Part 1 & 2
On January 1, the Gas Transmission System Operator of Ukraine (GTSOU) LLC began transporting Russian natural gas to Europe under a new five-year transit agreement (Gordonua.com, January 1, 2020). This contract (consistent with European Union regulations) was signed by representatives of the Ukrainian energy firm Naftogaz, GTSOU (established in line with Kyiv’s commitments to implement EU energy market “unbundling” legislation), and Gazprom on December 30, just one day before the previous ten-year gas supply and transit contract was set to expire. The issue of direct gas supplies to Ukraine was not included in the package agreements.
According to the new contract, Russia will continue shipping gas westward via the Ukrainian pipeline network through at least 2024, with the possibility of extending the deal for another ten years, on the same terms (Gordonua.com, December 30, 2019). Under the new agreement, Ukraine will transmit a minimum of 65 billion cubic meters (bcm) of Russian natural gas to Europe in 2020 and at least 40 bcm per year in 2021–2024. However, the actual volumes may be higher (Epravda.com.ua, December 21, 2019). Additionally, on December 27, even before the new contract was signed, Russia’s state-owned gas major Gazprom paid Naftogaz $5 billion. This sum included $2.9 billion of compensation following the Stockholm Arbitration Court ruling (2018) and $2.56 billion in repayment of both the previously unpaid compensation and of the interest accrued from the date that the decision was announced on February 28, 2018 (Epravda.com.ua, December 27, 2019). In exchange, Ukraine agreed to release the seizures of Russian property in England, Wales, the Netherlands and Luxembourg. The arrests of Gazprom assets abroad (worth tens of billions of dollars) were imposed at the request of Naftogaz in order to force the Russian company to pay the debt awarded by the Stockholm arbitration (RIA Novosti, January 20, 2020).
Andriy Kobolyev, the CEO of Naftogaz, stated that the 2020 transit deal is the result of an “acceptable compromise.” The Ukrainian company wanted to sign a ten-year contract with a minimum pumping rate of 60 bcm each year, while Gazprom favored only a one-year, temporary contract (Deutsche Welle—Ukrainian service, January 3, 2020). Moreover, among Russia’s key demands was the nullification of all of Naftogaz’s arbitration claims in Stockholm, including the $2.9 billion that Ukraine ultimately received under the new contract. Russia’s position had changed dramatically when it became clear the United States would impose sanctions on the Nord Stream Two gas pipeline across the Baltic Sea (directly linking Russia and Germany) (Biz.liga.net, December 23, 2019). Finally, Naftogaz and Gazprom entered into a peace settlement, under which Kyiv agreed to rescind its demands that the Russians pay the $7.4 billion fine imposed by the Antimonopoly Committee of Ukraine or the $12.2 billion of additional legal claims against the Russian gas company under consideration by the Stockholm Arbitration Court (5.ua, December 31, 2019). At the same time, Ukraine does not relinquish future claims on the Naftogaz’s illegally lost assets in annexed Crimea (5.ua, December 30, 2019).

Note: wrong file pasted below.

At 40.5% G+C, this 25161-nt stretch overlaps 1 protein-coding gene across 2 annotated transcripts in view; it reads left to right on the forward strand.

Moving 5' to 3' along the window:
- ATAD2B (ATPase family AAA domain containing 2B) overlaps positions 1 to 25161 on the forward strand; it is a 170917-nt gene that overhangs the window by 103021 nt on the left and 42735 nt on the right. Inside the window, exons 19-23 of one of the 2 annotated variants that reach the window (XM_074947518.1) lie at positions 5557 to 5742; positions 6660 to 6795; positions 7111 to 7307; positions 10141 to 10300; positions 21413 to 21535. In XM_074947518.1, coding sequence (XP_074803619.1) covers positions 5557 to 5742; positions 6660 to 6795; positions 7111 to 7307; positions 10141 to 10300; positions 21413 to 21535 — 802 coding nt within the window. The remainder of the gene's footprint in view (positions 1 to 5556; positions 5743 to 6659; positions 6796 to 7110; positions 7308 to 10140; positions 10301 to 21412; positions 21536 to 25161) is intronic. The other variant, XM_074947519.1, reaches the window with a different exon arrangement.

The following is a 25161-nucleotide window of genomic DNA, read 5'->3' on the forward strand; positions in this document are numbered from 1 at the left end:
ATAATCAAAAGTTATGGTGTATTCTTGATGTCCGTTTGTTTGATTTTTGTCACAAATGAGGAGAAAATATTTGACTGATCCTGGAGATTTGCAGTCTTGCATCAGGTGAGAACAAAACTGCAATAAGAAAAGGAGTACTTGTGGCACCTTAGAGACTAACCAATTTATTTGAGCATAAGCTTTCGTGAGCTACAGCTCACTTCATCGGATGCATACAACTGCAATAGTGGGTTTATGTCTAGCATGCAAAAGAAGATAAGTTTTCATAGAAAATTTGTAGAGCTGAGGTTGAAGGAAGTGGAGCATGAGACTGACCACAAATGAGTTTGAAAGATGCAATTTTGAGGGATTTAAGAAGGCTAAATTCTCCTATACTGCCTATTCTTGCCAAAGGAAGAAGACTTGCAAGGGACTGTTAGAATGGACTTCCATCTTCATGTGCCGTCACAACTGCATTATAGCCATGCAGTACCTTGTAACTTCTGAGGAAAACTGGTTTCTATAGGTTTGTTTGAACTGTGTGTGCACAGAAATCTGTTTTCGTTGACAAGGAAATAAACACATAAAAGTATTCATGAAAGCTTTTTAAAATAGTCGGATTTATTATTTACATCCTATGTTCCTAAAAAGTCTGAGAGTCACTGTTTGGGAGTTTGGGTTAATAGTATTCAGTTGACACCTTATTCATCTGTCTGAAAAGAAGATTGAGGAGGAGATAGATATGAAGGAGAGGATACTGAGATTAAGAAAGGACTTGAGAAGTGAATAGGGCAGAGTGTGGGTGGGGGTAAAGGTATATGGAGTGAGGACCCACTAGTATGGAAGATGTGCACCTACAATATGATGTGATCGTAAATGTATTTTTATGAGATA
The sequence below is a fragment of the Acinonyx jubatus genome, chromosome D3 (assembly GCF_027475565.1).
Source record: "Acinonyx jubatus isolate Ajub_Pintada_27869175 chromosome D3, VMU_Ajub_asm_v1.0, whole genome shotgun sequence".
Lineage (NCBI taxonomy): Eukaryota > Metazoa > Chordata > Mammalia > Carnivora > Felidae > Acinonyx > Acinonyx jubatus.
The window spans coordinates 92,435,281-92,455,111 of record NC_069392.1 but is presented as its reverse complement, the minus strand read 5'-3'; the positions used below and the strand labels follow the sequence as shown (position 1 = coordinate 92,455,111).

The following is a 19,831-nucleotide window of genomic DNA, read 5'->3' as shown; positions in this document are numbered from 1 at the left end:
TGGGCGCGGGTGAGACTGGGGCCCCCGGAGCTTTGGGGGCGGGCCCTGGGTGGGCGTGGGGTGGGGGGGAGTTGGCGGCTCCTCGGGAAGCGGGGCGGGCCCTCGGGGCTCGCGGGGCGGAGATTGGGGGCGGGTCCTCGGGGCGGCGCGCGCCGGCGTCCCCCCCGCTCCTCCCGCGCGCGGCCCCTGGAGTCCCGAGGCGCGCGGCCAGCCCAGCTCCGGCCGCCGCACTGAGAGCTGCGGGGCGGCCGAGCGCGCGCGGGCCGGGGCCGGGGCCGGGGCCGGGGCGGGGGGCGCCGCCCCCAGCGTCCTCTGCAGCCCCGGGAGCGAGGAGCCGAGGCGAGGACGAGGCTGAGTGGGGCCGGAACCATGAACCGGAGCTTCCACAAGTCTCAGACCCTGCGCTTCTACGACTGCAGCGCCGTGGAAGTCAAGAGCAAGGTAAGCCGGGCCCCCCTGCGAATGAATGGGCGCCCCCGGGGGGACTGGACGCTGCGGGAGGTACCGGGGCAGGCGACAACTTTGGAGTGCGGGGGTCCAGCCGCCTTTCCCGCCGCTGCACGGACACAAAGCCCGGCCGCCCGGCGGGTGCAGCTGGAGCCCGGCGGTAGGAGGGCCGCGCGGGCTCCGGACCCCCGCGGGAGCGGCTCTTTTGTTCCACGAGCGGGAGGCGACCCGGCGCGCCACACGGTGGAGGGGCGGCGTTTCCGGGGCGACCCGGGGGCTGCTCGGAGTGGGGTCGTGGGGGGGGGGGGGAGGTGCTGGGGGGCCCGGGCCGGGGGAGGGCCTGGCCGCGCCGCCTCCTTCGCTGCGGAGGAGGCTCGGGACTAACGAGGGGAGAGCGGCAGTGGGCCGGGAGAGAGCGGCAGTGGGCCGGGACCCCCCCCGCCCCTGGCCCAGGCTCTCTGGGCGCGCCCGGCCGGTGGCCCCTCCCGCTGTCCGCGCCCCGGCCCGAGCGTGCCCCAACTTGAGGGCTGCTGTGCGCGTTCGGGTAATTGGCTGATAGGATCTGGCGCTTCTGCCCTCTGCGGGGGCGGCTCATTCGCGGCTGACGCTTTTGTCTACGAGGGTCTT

The new gas transit deal has strategic meaning for Ukraine. According to Ukrainian President Volodymyr Zelenskyy, this agreement will bring more than $7 billion in revenue. And as a result of the negotiations, for the next five years the Ukrainian gas transit system will operate without loss, guaranteeing energy security and welfare for Ukrainians (Pravda.com.ua, December 30, 2019). The president’s statement was supported by Naftogaz’s business and development director, Yuriy Vitrenko, who stated that the deal is worth over $7.2 billion. Vitrenko asserted that this is the best transit deal in the history of Naftogaz-Gazprom agreements. For the first time, the contract contained not a “take-or-pay” but a “ship-or-pay” clause. In other words, the Russian company will be forced to compensate Ukraine for the transit of the contractually agreed minimum amount, even if it does not actually ship that much gas to the EU in a given year. Vitrenko assured that these guaranteed transit revenues will be sufficient to cover the transit costs with the margin. Additionally, according to Vitrenko, transit fees for extra volumes beyond the minimum amount will substantially increase (Facebook.com, December 30, 2019).